Art, Freedom and Science

This post is part of a series about Governing Emerging Technologies that I’m writing for a UCL course of the same name.

Early this November, the seizure of a staggering 1,500 artworks lost during the Nazi era was made public by the German police. The find includes works by many key painters of the last century: Picasso, Kandinsky, Matisse, Klee, to name just a few. They all shared one commonality: The Nazis branded them Entartete Kunst” (Degenerate Art).

I read about this in the Independent article “When the fascists tried to tame the modern masters”. It contained this quote by Goebbels:

Art Fascism“The freedom of artistic creation must keep within the limits prescribed, not by any artistic idea, but by the political idea”

It is not obvious that this has anything to do with emergent technologies. But because I spent the morning reading about technology governance before I picked up this newspaper, I experienced the classic case of a prepared mind connecting new information (the quote) to existing information (a lot of thoughts on governing technologies). Continue reading


MAKING a better world?

This post is part of a series about Governing Emerging Technologies that I’m writing for a UCL course of the same name.

Last month, I was fortunate to visit Rome for the first time. I was there to present a UCL project I am involved in – Darwin Toolbox – at the European Maker Faire.

Maker Faires, MAKE magazine, and the world wide growth of Fab Labs (Fabrication Laboratories), including UCL’s own Institute of Making, are all part of the wider Maker Movement, a currently trendy form of DIY and DIWO – do it yourself and do it with others. Making has blossomed especially around technologies such as home 3D printing, and accessible “maker-friendly” microcontrollers.

The Maker Movement is at the heart of user-centric innovation. In Democratising Innovation, Eric von Hippel asserts that technology developed by users usually has a better market-fit. This does not sound surprising. Indeed, MIT‘s Neil Gershenfeld, one of the pioneers of “personal fabrication”, has described the “killer app” of Making to be the process of creating products for the “market of one”, ie. a truly personal product. This is maybe best exemplified by the current obsession in 3D Printing – at the Maker Faire in Rome alone there seemed to have been hundreds. These days when “3D Printing” comes up in conversations it strikes me as having an symbolic quality. A 3D printer turns into an almost magical device, akin to a replicator from Star Trek. Continue reading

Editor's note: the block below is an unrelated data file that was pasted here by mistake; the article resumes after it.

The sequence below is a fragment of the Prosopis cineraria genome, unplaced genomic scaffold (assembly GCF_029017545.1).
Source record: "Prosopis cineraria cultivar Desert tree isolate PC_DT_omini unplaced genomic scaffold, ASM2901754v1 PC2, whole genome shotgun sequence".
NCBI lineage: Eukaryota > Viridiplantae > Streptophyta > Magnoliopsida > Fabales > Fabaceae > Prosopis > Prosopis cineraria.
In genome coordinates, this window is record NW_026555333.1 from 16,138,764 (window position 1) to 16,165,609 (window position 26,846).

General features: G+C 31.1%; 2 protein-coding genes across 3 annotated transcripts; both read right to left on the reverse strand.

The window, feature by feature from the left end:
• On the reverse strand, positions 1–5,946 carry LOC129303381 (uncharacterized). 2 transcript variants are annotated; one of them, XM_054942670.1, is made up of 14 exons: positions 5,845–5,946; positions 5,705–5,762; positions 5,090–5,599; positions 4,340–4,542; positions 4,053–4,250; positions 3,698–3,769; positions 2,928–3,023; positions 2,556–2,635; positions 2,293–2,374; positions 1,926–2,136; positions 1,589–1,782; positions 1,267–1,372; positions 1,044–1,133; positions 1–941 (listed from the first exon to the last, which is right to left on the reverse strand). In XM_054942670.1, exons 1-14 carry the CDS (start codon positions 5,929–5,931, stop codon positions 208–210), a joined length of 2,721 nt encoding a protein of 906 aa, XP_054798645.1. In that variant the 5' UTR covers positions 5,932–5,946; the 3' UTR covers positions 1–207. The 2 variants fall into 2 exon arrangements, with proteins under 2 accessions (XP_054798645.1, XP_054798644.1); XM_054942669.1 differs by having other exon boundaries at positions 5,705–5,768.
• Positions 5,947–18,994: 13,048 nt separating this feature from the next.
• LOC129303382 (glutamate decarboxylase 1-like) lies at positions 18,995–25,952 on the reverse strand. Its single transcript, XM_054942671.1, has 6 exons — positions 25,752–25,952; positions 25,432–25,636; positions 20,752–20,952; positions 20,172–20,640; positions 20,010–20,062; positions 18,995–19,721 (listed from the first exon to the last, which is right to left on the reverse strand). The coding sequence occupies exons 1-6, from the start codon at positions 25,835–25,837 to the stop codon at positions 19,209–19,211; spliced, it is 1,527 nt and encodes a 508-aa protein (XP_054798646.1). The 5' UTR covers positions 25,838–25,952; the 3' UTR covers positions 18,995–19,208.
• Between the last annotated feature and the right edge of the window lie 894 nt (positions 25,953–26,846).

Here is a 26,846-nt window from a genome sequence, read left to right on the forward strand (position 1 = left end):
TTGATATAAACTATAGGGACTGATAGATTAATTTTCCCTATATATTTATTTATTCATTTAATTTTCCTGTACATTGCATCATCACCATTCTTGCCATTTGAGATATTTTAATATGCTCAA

To Anticipate Emerging Technologies, Read Science Fiction

This post is part of a series about Governing Emerging Technologies that I’m writing for a UCL course of the same name.

An overarching theme so far in the Governing Emerging Technologies course is the difficulty of anticipating the long-term consequences of new technologies. What we are interested in is not a piece of tech in isolation, but a holistic view: Its impact when it has become ubiquitous, its interplay with other technologies, social systems, nature, all those messy things. Prediction seems impossible. (Was Asimov serious when he conceived of Psychohistory?)

But are there tools of thought we can use that allow us, if not prediction, at least anticipation of a landscape of possible futures?

A science fact fiction story collection?

A science fact fiction story collection?

Earlier this year, I came across a book called “BioPunk: Stories From the Far Side Of Research”. BioPunk is a collection of science fiction short stories that explore potential futures of biotechnology and their ethical implications. But this anthology tries to differentiate itself a little bit from any old science fiction collection. Supported by the Wellcome Trust, editor Ra Page commissioned the short stories to be based on actual current science research. Authors were paired up with research scientists who were to fact check stories scientifically and presumably also acted as a source of inspiration. Scientists and ethicists furthermore contributed an afterword commentary to the stories, all adding to the impression that this book is somehow a more serious endeavour than “normal” science fiction. Indeed, the stated aim of BioPunk is “to predict some of the potential ethical side-effects of the groundbreaking biomedical research currently being developed.” Did you spot the p-word? Continue reading